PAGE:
Liferay Portal Performance

feelingmomInternet και Εφαρμογές Web

7 Δεκ 2013 (πριν από 3 χρόνια και 10 μήνες)

99 εμφανίσεις

Liferay Portal
Performance
BENCHMARK STUDY OF

LIFERAY PORTAL ENTERPRISE EDITION
LIFERAY WHITEPAPER
2
Table of Contents
Executive Summary
.......................................................................................
3
Test Scenarios
..................................................................................................
4
Benchmark Configuration and Methodology
........................................
5
Environment Configuration
...............................................................
5
Methodology
..........................................................................................
6
Benchmark Results
........................................................................................
7
Transaction Centric Scenarios
...........................................................
7
Content Centric Scenarios
................................................................
10
Collaboration Scenarios
....................................................................
10
Summary
..........................................................................................................
13
Acknowledgements
.............................................................................
13
LIFERAY WHITEPAPER
3
Executive Summary
Liferay Portal is the leading open source enterprise portal solution. Gartner name Liferay a leader in feature completeness and ROI
among the vendors represented in the Gartner Magic Quadrant. Liferay Portal Enterprise Edition is the commercial and long-term
supported edition of the Liferay Portal solution.
The Liferay engineering team performed intensive tuning and testing to demonstrate the scalability of Liferay Portal Enterprise Edition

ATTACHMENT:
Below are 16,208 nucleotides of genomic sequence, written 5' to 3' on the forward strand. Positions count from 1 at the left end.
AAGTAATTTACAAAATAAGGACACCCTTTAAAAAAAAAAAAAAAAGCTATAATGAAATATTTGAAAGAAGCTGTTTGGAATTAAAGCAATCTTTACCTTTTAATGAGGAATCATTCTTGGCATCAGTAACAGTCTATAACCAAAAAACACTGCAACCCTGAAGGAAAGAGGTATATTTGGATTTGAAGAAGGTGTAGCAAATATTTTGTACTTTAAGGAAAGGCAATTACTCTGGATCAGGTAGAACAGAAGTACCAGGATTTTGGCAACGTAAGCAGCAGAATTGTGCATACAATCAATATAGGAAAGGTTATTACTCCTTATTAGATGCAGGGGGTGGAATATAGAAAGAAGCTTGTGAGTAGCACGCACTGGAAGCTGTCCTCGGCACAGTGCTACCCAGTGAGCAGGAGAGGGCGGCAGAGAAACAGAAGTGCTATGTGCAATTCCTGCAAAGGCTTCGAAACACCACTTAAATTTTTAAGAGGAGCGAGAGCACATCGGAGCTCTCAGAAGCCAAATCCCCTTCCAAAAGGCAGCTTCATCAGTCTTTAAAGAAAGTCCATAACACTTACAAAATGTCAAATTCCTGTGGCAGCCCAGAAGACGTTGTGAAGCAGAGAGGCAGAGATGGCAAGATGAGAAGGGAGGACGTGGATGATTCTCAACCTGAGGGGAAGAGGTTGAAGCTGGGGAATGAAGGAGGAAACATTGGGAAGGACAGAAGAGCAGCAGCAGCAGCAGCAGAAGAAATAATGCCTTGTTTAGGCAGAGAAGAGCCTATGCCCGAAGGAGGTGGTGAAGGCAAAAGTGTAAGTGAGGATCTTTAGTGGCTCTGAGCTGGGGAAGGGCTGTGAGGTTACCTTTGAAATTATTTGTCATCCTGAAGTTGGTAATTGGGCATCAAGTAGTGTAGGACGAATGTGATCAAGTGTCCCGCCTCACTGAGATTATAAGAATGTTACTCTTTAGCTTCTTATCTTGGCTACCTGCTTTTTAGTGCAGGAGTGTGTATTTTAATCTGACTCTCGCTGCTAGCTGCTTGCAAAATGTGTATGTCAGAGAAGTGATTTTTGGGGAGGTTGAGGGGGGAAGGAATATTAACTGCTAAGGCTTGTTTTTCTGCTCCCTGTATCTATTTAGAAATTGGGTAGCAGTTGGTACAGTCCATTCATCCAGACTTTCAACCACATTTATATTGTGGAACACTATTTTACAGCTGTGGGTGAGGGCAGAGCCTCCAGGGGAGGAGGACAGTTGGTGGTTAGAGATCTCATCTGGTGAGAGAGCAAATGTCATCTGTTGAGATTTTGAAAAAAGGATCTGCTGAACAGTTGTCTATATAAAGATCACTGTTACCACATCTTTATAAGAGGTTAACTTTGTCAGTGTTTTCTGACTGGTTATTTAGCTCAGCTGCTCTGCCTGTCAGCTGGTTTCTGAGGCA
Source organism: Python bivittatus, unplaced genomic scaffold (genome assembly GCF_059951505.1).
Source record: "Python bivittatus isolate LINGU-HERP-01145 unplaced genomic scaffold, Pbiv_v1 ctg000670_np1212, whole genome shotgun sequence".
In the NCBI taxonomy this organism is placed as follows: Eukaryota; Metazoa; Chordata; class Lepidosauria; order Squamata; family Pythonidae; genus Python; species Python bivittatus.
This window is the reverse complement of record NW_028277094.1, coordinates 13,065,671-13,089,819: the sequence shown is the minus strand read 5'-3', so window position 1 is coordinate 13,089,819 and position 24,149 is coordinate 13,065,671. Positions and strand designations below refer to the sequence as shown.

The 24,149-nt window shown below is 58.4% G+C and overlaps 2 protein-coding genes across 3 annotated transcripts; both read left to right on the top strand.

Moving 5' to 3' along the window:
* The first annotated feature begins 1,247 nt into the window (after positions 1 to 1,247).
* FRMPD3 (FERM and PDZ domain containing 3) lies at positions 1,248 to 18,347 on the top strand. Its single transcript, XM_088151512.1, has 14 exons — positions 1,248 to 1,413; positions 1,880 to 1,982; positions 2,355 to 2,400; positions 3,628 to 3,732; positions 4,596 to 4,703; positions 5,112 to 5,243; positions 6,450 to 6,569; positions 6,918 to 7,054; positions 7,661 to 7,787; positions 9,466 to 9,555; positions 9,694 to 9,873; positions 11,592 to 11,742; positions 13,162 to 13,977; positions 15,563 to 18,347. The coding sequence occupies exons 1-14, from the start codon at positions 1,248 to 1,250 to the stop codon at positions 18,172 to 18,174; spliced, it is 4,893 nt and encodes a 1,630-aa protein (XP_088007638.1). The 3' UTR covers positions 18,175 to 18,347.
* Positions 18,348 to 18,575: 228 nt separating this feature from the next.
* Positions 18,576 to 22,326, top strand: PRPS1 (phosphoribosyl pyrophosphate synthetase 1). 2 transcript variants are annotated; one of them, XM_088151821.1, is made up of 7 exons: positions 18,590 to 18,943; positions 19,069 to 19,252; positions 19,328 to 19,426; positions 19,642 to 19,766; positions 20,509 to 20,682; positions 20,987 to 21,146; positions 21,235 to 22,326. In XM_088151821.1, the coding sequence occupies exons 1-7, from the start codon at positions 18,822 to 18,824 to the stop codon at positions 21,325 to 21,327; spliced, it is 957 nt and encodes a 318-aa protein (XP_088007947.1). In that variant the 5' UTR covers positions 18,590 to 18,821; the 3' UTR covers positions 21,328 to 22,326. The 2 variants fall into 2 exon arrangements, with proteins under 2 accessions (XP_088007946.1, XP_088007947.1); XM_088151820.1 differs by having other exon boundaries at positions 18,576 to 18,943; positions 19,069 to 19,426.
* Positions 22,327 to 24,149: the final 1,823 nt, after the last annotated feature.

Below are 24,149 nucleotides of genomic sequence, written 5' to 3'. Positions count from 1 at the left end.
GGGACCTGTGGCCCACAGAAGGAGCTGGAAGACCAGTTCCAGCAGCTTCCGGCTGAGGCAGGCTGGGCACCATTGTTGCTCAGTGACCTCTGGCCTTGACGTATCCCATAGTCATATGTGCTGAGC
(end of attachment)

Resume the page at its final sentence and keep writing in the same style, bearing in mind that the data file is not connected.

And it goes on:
in a collection of use cases including infrastructure portal, collaboration, and content management.
The goals of this study were to:

Determine the maximum number of virtual users supportable by a single physical server across defined test cases

Determine if Liferay Portal provides linear scalability (i.e. if we double the number of portal application servers, we should double
the number of virtual users)

Provide statistics to help Liferay Global Services, Liferay Portal Enterprise clients, and Liferay Service Partners in capacity planning.
To truly achieve “enterprise scale,” this study was commissioned with:

1,000,000 total users

4,000,000 message forum threads and posts

10,000 communities and organizations

100,000 blog entries and 1,000,000 comments
The key findings of the study are:
1.
As an infrastructure portal, Liferay Portal can support over 11000 virtual concurrent users on a single server with mean login times
under ½ a second and maximum throughput of 300+ logins per second.
2.
In collaboration and social networking scenarios, each physical server supports over 5000 virtual concurrent users at average trans
-
action times of under 800ms.
3.
Liferay Portal’s WCM scales to beyond 150,000 concurrent users on a single Liferay Portal server with average transaction times
under 50ms and 35% CPU utilization.